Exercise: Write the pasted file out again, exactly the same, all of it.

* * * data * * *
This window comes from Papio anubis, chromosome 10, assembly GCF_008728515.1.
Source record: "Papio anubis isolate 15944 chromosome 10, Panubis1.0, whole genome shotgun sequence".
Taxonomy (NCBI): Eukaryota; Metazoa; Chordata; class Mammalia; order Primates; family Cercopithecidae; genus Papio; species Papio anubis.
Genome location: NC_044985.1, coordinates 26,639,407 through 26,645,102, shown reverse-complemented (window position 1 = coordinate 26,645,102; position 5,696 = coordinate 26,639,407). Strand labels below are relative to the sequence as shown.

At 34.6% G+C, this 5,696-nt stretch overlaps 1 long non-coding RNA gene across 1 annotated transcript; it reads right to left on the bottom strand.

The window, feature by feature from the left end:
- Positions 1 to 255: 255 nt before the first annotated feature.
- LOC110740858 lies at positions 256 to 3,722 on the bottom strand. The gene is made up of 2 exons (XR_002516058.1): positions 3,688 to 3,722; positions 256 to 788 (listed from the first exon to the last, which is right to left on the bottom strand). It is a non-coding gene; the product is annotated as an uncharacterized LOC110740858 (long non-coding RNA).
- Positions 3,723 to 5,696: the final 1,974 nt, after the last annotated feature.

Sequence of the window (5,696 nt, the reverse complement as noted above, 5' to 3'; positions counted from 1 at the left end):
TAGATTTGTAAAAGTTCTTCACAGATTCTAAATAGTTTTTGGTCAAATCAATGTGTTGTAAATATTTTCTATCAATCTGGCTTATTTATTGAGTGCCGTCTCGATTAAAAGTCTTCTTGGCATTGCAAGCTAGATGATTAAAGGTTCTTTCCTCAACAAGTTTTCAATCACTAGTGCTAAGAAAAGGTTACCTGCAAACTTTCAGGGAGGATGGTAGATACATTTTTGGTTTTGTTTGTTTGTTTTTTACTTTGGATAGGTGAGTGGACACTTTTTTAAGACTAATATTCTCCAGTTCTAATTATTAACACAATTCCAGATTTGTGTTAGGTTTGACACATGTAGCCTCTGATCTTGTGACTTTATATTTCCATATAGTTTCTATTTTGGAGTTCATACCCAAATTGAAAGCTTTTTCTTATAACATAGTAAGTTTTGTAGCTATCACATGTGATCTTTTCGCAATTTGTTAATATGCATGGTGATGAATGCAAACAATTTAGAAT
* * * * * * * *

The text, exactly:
This window comes from Papio anubis, chromosome 10, assembly GCF_008728515.1.
Source record: "Papio anubis isolate 15944 chromosome 10, Panubis1.0, whole genome shotgun sequence".
Taxonomy (NCBI): Eukaryota; Metazoa; Chordata; class Mammalia; order Primates; family Cercopithecidae; genus Papio; species Papio anubis.
Genome location: NC_044985.1, coordinates 26,639,407 through 26,645,102, shown reverse-complemented (window position 1 = coordinate 26,645,102; position 5,696 = coordinate 26,639,407). Strand labels below are relative to the sequence as shown.

At 34.6% G+C, this 5,696-nt stretch overlaps 1 long non-coding RNA gene across 1 annotated transcript; it reads right to left on the bottom strand.

The window, feature by feature from the left end:
- Positions 1 to 255: 255 nt before the first annotated feature.
- LOC110740858 lies at positions 256 to 3,722 on the bottom strand. The gene is made up of 2 exons (XR_002516058.1): positions 3,688 to 3,722; positions 256 to 788 (listed from the first exon to the last, which is right to left on the bottom strand). It is a non-coding gene; the product is annotated as an uncharacterized LOC110740858 (long non-coding RNA).
- Positions 3,723 to 5,696: the final 1,974 nt, after the last annotated feature.

Sequence of the window (5,696 nt, the reverse complement as noted above, 5' to 3'; positions counted from 1 at the left end):
TAGATTTGTAAAAGTTCTTCACAGATTCTAAATAGTTTTTGGTCAAATCAATGTGTTGTAAATATTTTCTATCAATCTGGCTTATTTATTGAGTGCCGTCTCGATTAAAAGTCTTCTTGGCATTGCAAGCTAGATGATTAAAGGTTCTTTCCTCAACAAGTTTTCAATCACTAGTGCTAAGAAAAGGTTACCTGCAAACTTTCAGGGAGGATGGTAGATACATTTTTGGTTTTGTTTGTTTGTTTTTTACTTTGGATAGGTGAGTGGACACTTTTTTAAGACTAATATTCTCCAGTTCTAATTATTAACACAATTCCAGATTTGTGTTAGGTTTGACACATGTAGCCTCTGATCTTGTGACTTTATATTTCCATATAGTTTCTATTTTGGAGTTCATACCCAAATTGAAAGCTTTTTCTTATAACATAGTAAGTTTTGTAGCTATCACATGTGATCTTTTCGCAATTTGTTAATATGCATGGTGATGAATGCAAACAATTTAGAAT